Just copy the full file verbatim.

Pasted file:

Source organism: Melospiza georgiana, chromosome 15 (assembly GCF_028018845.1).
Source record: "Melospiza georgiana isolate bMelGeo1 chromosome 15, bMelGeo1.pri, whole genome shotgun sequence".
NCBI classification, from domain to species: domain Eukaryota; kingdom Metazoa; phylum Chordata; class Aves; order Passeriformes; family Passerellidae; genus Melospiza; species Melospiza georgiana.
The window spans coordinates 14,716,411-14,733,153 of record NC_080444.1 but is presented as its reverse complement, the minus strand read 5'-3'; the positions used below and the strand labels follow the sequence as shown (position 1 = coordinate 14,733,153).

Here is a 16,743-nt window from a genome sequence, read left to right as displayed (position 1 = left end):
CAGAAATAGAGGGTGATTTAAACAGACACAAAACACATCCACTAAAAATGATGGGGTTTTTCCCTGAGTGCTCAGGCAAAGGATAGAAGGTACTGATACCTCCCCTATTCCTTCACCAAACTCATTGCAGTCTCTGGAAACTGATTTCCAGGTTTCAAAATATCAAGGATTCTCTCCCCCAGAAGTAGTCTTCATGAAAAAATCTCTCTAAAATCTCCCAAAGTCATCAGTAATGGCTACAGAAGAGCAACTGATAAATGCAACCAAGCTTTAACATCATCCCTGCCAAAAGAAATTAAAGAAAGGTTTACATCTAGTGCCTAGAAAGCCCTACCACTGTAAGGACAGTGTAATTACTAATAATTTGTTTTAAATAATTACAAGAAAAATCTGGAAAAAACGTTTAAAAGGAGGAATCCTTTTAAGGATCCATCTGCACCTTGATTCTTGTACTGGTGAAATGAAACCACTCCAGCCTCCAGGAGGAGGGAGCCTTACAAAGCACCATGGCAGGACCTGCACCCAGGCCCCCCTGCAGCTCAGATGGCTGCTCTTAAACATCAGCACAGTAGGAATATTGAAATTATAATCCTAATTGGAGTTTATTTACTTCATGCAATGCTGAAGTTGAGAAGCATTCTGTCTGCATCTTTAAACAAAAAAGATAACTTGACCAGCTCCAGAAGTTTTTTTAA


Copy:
Source organism: Melospiza georgiana, chromosome 15 (assembly GCF_028018845.1).
Source record: "Melospiza georgiana isolate bMelGeo1 chromosome 15, bMelGeo1.pri, whole genome shotgun sequence".
NCBI classification, from domain to species: domain Eukaryota; kingdom Metazoa; phylum Chordata; class Aves; order Passeriformes; family Passerellidae; genus Melospiza; species Melospiza georgiana.
The window spans coordinates 14,716,411-14,733,153 of record NC_080444.1 but is presented as its reverse complement, the minus strand read 5'-3'; the positions used below and the strand labels follow the sequence as shown (position 1 = coordinate 14,733,153).

Here is a 16,743-nt window from a genome sequence, read left to right as displayed (position 1 = left end):
CAGAAATAGAGGGTGATTTAAACAGACACAAAACACATCCACTAAAAATGATGGGGTTTTTCCCTGAGTGCTCAGGCAAAGGATAGAAGGTACTGATACCTCCCCTATTCCTTCACCAAACTCATTGCAGTCTCTGGAAACTGATTTCCAGGTTTCAAAATATCAAGGATTCTCTCCCCCAGAAGTAGTCTTCATGAAAAAATCTCTCTAAAATCTCCCAAAGTCATCAGTAATGGCTACAGAAGAGCAACTGATAAATGCAACCAAGCTTTAACATCATCCCTGCCAAAAGAAATTAAAGAAAGGTTTACATCTAGTGCCTAGAAAGCCCTACCACTGTAAGGACAGTGTAATTACTAATAATTTGTTTTAAATAATTACAAGAAAAATCTGGAAAAAACGTTTAAAAGGAGGAATCCTTTTAAGGATCCATCTGCACCTTGATTCTTGTACTGGTGAAATGAAACCACTCCAGCCTCCAGGAGGAGGGAGCCTTACAAAGCACCATGGCAGGACCTGCACCCAGGCCCCCCTGCAGCTCAGATGGCTGCTCTTAAACATCAGCACAGTAGGAATATTGAAATTATAATCCTAATTGGAGTTTATTTACTTCATGCAATGCTGAAGTTGAGAAGCATTCTGTCTGCATCTTTAAACAAAAAAGATAACTTGACCAGCTCCAGAAGTTTTTTTAA